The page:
Is Coconut Oil Really Good For You?

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Coconut oil has seemingly become the next superfood alongside avocados, blueberries, and kale. Touted as being a cure-all for skin issues to being one of the healthiest saturated fats for you, coconut oil has risen to be a common household item in recent years. Despite these claims, there is some debate regarding the validity of whether coconut oil is actually beneficial for your health.

Thanks to a video from Harvard professor and epidemiologist Dr. Karin Michels, the overall health benefits of coconut oil may not be as good as we thought. Dr. Michels warns that due to the saturated fat content of coconut oil, it amounts to little better than “pure poison” and should be removed from its status as a healthy food. There are currently no concrete studies available that signify any benefits of coconut-oil consumption, and according to Michels, the high amount of saturated fatty acids can clog coronary arteries. This is identified by the fact that coconut oil can remain solid at room temperature, as is the case with butter or lard.

In a 2017 report by the American Heart Association, researchers agree with these claims, stating that by replacing saturated fats with unsaturated fats found in olive or other vegetable oils, the risk of cardiovascular disease is reduced by nearly 30 percent. Thanks to these claims, the AHA recommends that a healthy diet should contain no more than five to six percent of your daily calories. When compared to coconut oil, this would amount to no more than a tablespoon of it.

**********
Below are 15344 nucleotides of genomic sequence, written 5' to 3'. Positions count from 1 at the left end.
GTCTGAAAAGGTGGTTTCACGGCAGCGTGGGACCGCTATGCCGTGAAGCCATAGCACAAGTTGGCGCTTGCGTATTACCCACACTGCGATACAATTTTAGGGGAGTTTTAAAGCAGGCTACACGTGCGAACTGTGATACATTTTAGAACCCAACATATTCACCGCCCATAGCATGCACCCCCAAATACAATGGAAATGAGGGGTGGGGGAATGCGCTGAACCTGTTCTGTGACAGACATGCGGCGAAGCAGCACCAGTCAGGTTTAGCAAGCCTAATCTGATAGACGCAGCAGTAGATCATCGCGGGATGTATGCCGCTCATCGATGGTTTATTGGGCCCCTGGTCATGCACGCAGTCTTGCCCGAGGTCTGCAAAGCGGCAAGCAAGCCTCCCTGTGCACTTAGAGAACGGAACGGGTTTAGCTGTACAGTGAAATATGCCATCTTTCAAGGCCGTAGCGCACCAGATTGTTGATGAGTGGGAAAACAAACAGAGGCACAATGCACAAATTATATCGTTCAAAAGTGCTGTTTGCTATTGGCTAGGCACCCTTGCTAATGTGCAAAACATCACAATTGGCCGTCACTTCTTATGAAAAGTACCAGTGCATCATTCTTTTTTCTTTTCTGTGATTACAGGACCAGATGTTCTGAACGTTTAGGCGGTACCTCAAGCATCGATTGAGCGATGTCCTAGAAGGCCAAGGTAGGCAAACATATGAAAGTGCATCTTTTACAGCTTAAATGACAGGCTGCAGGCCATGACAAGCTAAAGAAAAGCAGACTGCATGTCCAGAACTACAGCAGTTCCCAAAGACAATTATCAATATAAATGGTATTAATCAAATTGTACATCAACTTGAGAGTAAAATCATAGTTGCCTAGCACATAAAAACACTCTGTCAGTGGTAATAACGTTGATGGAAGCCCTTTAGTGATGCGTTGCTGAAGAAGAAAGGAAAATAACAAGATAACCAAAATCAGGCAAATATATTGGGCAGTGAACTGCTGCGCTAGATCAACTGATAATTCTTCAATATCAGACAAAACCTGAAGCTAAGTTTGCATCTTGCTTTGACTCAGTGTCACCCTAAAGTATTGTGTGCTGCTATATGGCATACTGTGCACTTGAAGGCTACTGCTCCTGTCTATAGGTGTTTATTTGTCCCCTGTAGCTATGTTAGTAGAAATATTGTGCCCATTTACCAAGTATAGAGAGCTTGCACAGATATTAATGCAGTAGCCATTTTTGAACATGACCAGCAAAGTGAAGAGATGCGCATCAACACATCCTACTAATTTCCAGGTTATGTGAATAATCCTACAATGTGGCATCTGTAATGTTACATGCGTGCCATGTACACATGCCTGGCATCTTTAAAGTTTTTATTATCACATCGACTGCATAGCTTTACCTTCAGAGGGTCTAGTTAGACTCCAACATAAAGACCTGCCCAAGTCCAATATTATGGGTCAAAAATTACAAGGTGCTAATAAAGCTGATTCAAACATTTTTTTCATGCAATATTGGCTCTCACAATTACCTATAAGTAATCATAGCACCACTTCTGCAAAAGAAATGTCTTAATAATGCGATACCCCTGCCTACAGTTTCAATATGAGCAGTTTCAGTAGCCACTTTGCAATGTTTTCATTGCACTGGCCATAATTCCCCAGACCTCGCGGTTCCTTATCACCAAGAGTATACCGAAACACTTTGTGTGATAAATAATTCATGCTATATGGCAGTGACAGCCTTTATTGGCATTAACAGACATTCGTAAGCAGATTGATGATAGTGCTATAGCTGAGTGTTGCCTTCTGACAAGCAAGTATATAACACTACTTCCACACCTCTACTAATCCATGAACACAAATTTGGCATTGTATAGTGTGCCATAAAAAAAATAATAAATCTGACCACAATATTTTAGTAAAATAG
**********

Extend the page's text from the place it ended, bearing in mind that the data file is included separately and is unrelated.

Many of the health claims surrounding coconut oil rely on animal studies for research that were not centered around it being used for a human diet. A 1985 study is cited as being evidence that coconut oil can boost weight loss, but all of the facts aren’t properly presented. The rats used in this study did indeed lose weight, but it also resulted in slowing their heart rates and even reducing their overall base temperature, a clear indicator that it produced a toxic result.

Another study published in the journal Insights in Nutrition and Metabolism in July 2017 found no evidence supporting the fact that coconut oil is better for weight and lower glucose levels when compared to other oils including corn and olive oil.

Despite these findings, the claim that coconut oil is no better than poison may be slightly blown out of proportion. Melissa Majumdar, a dietitian at the Brigham and Women’s Hospital Center for Metabolic and Bariatric Surgery and a spokesperson for the U.S. Academy of Nutrition and Dietetics, assures that coconut oil can be perfectly fine in moderation. Is it a miracle food? Probably not, but being mindful of how it fits into our daily life minimizes any negative effects of consuming it.

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